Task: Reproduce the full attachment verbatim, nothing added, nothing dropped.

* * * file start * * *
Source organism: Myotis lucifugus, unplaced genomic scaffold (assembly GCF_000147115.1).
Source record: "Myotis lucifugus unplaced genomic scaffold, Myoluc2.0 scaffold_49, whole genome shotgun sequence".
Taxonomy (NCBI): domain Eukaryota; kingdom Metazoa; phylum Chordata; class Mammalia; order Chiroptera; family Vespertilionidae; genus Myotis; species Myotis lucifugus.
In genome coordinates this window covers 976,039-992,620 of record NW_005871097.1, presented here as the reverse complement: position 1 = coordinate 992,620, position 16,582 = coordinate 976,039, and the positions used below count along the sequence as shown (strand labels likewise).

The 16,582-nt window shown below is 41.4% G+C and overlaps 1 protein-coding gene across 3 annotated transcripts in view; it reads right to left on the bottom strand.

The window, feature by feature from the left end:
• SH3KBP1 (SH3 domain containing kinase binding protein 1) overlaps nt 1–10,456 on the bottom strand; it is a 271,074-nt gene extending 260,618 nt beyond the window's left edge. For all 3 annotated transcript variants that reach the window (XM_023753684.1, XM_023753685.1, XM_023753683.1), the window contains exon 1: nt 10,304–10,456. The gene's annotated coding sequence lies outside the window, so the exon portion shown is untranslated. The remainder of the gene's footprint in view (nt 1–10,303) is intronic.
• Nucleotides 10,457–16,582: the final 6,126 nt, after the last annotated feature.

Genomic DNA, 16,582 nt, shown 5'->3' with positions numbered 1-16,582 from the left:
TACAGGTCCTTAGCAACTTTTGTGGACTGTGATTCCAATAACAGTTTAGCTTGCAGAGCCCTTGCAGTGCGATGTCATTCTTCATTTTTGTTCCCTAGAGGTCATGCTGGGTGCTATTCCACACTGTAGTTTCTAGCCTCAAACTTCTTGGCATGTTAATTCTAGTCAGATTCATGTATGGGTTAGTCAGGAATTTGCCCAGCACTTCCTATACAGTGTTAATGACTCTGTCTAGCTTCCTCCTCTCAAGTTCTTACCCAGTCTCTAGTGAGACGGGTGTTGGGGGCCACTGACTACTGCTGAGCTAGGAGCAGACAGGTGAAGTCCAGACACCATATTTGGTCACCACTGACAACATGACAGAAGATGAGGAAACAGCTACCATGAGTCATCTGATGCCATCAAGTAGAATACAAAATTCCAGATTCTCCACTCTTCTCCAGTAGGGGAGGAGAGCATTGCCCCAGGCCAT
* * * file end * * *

Source organism: Myotis lucifugus, unplaced genomic scaffold (assembly GCF_000147115.1).
Source record: "Myotis lucifugus unplaced genomic scaffold, Myoluc2.0 scaffold_49, whole genome shotgun sequence".
Taxonomy (NCBI): domain Eukaryota; kingdom Metazoa; phylum Chordata; class Mammalia; order Chiroptera; family Vespertilionidae; genus Myotis; species Myotis lucifugus.
In genome coordinates this window covers 976,039-992,620 of record NW_005871097.1, presented here as the reverse complement: position 1 = coordinate 992,620, position 16,582 = coordinate 976,039, and the positions used below count along the sequence as shown (strand labels likewise).

The 16,582-nt window shown below is 41.4% G+C and overlaps 1 protein-coding gene across 3 annotated transcripts in view; it reads right to left on the bottom strand.

The window, feature by feature from the left end:
• SH3KBP1 (SH3 domain containing kinase binding protein 1) overlaps nt 1–10,456 on the bottom strand; it is a 271,074-nt gene extending 260,618 nt beyond the window's left edge. For all 3 annotated transcript variants that reach the window (XM_023753684.1, XM_023753685.1, XM_023753683.1), the window contains exon 1: nt 10,304–10,456. The gene's annotated coding sequence lies outside the window, so the exon portion shown is untranslated. The remainder of the gene's footprint in view (nt 1–10,303) is intronic.
• Nucleotides 10,457–16,582: the final 6,126 nt, after the last annotated feature.

Genomic DNA, 16,582 nt, shown 5'->3' with positions numbered 1-16,582 from the left:
TACAGGTCCTTAGCAACTTTTGTGGACTGTGATTCCAATAACAGTTTAGCTTGCAGAGCCCTTGCAGTGCGATGTCATTCTTCATTTTTGTTCCCTAGAGGTCATGCTGGGTGCTATTCCACACTGTAGTTTCTAGCCTCAAACTTCTTGGCATGTTAATTCTAGTCAGATTCATGTATGGGTTAGTCAGGAATTTGCCCAGCACTTCCTATACAGTGTTAATGACTCTGTCTAGCTTCCTCCTCTCAAGTTCTTACCCAGTCTCTAGTGAGACGGGTGTTGGGGGCCACTGACTACTGCTGAGCTAGGAGCAGACAGGTGAAGTCCAGACACCATATTTGGTCACCACTGACAACATGACAGAAGATGAGGAAACAGCTACCATGAGTCATCTGATGCCATCAAGTAGAATACAAAATTCCAGATTCTCCACTCTTCTCCAGTAGGGGAGGAGAGCATTGCCCCAGGCCAT